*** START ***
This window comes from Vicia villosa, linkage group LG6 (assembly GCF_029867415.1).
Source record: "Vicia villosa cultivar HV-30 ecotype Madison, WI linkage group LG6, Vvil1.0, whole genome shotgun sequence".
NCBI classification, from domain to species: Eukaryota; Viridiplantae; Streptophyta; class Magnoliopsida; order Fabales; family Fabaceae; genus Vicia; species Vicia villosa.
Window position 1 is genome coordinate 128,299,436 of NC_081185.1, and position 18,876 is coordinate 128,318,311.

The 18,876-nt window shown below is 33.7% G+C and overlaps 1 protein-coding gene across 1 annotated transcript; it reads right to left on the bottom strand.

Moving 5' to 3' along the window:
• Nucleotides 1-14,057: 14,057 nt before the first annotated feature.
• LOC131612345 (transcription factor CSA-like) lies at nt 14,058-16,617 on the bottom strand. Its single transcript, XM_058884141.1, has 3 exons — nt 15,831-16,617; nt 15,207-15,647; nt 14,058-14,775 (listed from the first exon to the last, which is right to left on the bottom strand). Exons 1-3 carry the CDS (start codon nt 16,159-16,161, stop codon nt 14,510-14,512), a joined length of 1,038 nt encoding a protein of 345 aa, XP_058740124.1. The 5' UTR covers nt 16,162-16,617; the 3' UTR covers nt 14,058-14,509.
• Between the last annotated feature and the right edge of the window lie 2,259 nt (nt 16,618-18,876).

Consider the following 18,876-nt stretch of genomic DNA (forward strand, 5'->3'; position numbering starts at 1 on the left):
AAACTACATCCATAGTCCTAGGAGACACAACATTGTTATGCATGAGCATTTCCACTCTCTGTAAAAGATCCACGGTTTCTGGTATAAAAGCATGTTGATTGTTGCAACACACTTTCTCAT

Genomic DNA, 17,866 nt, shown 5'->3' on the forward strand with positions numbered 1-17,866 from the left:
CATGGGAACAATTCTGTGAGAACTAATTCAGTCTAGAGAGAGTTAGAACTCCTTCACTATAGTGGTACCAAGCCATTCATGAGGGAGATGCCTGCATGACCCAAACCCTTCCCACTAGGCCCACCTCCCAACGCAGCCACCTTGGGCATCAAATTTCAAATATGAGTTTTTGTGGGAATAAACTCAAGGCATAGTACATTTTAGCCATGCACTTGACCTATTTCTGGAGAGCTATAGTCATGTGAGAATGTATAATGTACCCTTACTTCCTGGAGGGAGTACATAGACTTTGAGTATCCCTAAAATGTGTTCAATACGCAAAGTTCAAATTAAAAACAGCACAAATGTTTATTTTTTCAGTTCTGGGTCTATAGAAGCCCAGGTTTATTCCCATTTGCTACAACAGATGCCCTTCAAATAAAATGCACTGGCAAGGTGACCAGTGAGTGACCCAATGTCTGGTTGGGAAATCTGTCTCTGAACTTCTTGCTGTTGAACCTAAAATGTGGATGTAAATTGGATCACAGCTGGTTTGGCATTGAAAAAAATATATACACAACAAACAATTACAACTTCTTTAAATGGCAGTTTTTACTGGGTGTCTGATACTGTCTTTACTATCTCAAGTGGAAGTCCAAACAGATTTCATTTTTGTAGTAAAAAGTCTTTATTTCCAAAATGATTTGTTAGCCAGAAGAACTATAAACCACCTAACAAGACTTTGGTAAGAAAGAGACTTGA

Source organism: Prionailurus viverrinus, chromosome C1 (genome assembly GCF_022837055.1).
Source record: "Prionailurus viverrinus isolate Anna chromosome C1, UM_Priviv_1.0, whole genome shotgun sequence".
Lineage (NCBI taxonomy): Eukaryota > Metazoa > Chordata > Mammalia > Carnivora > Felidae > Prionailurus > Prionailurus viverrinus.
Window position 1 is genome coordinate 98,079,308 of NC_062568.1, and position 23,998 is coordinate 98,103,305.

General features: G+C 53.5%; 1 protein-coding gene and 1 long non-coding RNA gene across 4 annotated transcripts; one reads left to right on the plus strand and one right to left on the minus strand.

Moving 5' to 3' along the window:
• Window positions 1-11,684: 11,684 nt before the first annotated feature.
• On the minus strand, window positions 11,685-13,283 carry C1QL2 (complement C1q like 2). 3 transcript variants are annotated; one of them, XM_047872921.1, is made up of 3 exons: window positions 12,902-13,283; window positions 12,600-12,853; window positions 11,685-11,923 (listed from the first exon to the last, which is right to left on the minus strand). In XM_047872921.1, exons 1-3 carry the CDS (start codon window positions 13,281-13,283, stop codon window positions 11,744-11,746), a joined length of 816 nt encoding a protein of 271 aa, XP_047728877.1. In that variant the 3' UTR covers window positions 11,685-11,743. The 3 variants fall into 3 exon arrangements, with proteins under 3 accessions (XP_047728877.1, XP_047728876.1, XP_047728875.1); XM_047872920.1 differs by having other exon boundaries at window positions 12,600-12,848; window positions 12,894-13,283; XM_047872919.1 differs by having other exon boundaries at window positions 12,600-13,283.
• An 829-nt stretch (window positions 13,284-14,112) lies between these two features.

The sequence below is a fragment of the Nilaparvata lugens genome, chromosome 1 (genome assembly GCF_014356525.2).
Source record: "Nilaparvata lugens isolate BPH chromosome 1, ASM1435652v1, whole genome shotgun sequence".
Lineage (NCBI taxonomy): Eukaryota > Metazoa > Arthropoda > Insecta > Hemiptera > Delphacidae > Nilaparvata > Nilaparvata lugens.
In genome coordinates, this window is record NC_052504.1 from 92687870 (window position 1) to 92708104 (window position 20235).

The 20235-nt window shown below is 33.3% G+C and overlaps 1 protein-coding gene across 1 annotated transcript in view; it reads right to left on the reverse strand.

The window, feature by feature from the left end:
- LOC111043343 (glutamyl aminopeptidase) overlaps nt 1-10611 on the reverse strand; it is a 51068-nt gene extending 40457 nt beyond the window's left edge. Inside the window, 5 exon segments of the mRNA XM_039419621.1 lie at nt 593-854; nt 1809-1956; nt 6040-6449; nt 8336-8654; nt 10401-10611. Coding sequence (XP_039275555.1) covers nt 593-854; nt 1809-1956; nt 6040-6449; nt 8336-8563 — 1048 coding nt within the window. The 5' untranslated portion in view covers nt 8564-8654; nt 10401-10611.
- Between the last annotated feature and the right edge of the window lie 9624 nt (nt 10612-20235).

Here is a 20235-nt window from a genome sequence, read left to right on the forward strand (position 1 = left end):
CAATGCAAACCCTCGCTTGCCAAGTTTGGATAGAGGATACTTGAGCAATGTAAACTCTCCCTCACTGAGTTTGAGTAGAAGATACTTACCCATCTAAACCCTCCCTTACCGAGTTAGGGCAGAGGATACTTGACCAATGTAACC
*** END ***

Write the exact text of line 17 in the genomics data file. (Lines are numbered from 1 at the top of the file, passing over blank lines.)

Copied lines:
Window position 1 is genome coordinate 98,079,308 of NC_062568.1, and position 23,998 is coordinate 98,103,305.